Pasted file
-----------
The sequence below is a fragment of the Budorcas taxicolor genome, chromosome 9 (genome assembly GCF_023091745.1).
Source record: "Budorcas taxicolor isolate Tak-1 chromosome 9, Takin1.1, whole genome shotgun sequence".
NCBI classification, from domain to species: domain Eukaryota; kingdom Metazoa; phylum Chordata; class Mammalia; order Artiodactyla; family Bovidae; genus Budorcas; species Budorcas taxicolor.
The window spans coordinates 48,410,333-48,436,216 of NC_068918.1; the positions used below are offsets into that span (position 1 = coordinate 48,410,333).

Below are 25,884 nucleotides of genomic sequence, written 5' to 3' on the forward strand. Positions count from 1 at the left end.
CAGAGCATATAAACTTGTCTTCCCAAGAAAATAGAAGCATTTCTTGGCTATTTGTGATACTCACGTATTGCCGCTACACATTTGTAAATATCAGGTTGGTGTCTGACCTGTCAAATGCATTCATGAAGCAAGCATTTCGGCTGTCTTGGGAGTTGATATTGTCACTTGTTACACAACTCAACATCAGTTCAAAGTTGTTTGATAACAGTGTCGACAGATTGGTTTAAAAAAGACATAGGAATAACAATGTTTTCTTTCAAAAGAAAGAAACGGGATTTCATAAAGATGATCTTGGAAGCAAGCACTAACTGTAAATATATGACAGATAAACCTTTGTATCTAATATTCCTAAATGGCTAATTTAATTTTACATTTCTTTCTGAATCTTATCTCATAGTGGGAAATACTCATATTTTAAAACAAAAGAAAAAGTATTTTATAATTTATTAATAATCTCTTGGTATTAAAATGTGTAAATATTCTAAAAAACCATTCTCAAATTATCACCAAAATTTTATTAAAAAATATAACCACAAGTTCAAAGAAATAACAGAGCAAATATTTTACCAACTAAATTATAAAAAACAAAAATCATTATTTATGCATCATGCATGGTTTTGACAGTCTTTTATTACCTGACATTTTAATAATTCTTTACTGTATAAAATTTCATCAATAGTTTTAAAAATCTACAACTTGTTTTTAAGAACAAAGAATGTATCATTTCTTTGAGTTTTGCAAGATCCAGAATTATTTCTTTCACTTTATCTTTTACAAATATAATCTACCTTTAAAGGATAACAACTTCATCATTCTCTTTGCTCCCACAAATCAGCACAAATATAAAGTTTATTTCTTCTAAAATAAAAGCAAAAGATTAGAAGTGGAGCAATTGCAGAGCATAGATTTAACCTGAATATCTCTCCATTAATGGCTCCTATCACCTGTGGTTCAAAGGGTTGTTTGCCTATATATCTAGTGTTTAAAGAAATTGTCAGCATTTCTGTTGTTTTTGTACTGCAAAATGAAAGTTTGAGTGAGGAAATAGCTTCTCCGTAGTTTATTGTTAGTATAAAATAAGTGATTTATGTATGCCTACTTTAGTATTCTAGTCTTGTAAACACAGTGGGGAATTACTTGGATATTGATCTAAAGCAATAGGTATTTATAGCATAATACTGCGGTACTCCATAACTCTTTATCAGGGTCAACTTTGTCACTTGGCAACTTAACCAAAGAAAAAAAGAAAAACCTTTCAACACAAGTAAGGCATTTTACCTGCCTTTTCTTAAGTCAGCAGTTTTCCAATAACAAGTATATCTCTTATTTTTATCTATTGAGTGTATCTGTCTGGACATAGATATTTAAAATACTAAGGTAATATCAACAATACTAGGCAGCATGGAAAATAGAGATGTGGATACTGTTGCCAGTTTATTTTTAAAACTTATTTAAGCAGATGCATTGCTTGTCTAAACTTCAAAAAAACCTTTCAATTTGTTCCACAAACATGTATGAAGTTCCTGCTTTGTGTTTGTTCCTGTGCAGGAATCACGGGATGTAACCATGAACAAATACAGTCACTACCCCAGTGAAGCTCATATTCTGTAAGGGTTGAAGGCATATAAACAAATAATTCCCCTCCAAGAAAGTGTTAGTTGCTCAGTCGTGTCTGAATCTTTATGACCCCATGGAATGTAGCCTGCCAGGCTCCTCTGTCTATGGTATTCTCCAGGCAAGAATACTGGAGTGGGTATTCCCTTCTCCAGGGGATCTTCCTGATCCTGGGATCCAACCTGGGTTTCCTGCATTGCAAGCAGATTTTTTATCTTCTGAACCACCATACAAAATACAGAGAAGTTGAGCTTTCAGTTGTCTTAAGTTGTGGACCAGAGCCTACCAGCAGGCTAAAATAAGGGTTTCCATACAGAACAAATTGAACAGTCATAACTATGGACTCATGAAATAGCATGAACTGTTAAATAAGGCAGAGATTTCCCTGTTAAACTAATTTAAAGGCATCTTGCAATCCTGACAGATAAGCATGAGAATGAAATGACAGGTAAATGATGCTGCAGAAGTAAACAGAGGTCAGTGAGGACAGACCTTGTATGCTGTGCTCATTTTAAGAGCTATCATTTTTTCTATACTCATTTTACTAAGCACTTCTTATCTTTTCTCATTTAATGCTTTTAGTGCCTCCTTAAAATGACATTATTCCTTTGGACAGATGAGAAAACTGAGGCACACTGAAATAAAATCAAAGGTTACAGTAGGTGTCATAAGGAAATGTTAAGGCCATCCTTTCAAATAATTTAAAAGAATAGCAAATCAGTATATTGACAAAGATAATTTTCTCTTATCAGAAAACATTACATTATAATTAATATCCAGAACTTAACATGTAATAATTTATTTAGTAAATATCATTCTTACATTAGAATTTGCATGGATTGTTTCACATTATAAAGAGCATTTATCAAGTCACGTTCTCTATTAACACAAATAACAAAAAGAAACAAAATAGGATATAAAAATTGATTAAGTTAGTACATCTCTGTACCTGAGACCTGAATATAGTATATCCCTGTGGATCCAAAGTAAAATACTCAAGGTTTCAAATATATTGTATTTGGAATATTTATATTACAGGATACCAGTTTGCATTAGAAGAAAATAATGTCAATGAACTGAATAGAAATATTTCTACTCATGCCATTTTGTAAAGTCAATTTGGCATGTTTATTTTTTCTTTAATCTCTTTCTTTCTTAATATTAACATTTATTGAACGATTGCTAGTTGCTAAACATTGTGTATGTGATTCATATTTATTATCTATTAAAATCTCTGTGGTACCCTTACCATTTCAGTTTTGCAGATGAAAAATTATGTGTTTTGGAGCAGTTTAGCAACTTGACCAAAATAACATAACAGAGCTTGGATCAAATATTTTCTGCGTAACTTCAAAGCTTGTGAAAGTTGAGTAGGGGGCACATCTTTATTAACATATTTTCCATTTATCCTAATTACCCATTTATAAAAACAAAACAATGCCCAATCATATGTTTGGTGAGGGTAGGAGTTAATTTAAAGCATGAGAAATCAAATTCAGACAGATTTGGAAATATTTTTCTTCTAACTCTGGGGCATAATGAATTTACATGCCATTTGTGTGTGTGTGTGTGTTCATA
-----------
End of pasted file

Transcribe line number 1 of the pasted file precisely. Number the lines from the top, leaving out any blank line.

The sequence below is a fragment of the Budorcas taxicolor genome, chromosome 9 (genome assembly GCF_023091745.1).